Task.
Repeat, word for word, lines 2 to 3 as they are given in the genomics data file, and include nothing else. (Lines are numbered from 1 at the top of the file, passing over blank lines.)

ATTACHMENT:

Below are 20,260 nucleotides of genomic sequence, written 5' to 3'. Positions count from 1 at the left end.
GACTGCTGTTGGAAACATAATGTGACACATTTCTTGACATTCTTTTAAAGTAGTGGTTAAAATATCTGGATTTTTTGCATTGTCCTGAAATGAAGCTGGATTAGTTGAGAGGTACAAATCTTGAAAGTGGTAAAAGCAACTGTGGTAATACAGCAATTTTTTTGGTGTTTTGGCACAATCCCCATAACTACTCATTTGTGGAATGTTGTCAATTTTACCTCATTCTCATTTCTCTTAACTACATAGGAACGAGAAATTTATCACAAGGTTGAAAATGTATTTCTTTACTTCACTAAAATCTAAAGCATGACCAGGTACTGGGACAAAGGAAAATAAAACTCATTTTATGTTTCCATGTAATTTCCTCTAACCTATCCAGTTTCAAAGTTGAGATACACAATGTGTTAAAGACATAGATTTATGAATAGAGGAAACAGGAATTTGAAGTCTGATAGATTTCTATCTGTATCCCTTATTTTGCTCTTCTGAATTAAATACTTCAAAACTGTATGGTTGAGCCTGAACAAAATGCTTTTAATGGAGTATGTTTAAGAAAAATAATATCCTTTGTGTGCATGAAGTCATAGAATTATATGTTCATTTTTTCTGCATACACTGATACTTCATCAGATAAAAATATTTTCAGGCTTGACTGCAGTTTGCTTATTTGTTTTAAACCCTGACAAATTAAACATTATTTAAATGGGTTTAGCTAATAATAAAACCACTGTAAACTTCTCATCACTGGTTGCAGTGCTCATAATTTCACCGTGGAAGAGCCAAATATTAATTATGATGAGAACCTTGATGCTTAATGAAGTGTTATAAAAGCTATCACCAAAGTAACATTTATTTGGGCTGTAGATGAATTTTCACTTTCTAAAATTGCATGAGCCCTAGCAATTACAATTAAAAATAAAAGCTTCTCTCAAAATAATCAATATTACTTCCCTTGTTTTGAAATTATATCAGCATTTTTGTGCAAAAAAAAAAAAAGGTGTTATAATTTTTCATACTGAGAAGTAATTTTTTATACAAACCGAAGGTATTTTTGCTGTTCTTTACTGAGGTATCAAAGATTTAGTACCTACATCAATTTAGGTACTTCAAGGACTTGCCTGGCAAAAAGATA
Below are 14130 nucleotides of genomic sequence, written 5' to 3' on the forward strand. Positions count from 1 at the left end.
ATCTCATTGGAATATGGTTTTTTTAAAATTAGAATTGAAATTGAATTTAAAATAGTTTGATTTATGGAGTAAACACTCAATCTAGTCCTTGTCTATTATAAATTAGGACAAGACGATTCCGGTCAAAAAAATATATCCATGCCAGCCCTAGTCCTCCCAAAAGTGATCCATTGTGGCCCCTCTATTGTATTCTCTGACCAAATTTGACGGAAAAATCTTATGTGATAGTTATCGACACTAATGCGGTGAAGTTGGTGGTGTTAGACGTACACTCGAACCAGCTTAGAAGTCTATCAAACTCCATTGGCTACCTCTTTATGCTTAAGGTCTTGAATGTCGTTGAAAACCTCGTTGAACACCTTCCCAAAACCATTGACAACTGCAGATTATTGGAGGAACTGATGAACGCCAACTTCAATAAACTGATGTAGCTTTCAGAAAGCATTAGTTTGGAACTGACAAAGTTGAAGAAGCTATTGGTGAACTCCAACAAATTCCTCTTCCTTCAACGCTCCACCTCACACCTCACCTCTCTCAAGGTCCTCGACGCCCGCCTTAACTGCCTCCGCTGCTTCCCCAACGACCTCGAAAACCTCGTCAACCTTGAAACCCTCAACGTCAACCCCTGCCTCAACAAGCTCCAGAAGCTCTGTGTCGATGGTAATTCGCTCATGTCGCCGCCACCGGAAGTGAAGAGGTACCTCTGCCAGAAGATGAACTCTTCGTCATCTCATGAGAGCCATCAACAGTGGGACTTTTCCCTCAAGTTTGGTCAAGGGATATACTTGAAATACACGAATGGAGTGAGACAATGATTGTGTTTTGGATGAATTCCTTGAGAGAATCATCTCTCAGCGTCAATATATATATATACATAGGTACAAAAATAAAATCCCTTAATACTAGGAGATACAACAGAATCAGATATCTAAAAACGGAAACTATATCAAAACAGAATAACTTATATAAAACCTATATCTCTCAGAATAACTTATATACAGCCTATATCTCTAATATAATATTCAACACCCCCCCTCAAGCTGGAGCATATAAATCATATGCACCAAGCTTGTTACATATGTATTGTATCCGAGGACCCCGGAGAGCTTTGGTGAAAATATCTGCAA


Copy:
GACTGCTGTTGGAAACATAATGTGACACATTTCTTGACATTCTTTTAAAGTAGTGGTTAAAATATCTGGATTTTTTGCATTGTCCTGAAATGAAGCTGGATTAGTTGAGAGGTACAAATCTTGAAAGTGGTAAAAGCAACTGTGGTAATACAGCAATTTTTTTGGTGTTTTGGCACAATCCCCATAACTACTCATTTGTGGAATGTTGTCAATTTTACCTCATTCTCATTTCTCTTAACTACATAGGAACGAGAAATTTATCACAAGGTTGAAAATGTATTTCTTTACTTCACTAAAATCTAAAGCATGACCAGGTACTGGGACAAAGGAAAATAAAACTCATTTTATGTTTCCATGTAATTTCCTCTAACCTATCCAGTTTCAAAGTTGAGATACACAATGTGTTAAAGACATAGATTTATGAATAGAGGAAACAGGAATTTGAAGTCTGATAGATTTCTATCTGTATCCCTTATTTTGCTCTTCTGAATTAAATACTTCAAAACTGTATGGTTGAGCCTGAACAAAATGCTTTTAATGGAGTATGTTTAAGAAAAATAATATCCTTTGTGTGCATGAAGTCATAGAATTATATGTTCATTTTTTCTGCATACACTGATACTTCATCAGATAAAAATATTTTCAGGCTTGACTGCAGTTTGCTTATTTGTTTTAAACCCTGACAAATTAAACATTATTTAAATGGGTTTAGCTAATAATAAAACCACTGTAAACTTCTCATCACTGGTTGCAGTGCTCATAATTTCACCGTGGAAGAGCCAAATATTAATTATGATGAGAACCTTGATGCTTAATGAAGTGTTATAAAAGCTATCACCAAAGTAACATTTATTTGGGCTGTAGATGAATTTTCACTTTCTAAAATTGCATGAGCCCTAGCAATTACAATTAAAAATAAAAGCTTCTCTCAAAATAATCAATATTACTTCCCTTGTTTTGAAATTATATCAGCATTTTTGTGCAAAAAAAAAAAAAGGTGTTATAATTTTTCATACTGAGAAGTAATTTTTTATACAAACCGAAGGTATTTTTGCTGTTCTTTACTGAGGTATCAAAGATTTAGTACCTACATCAATTTAGGTACTTCAAGGACTTGCCTGGCAAAAAGATA
Below are 14130 nucleotides of genomic sequence, written 5' to 3' on the forward strand. Positions count from 1 at the left end.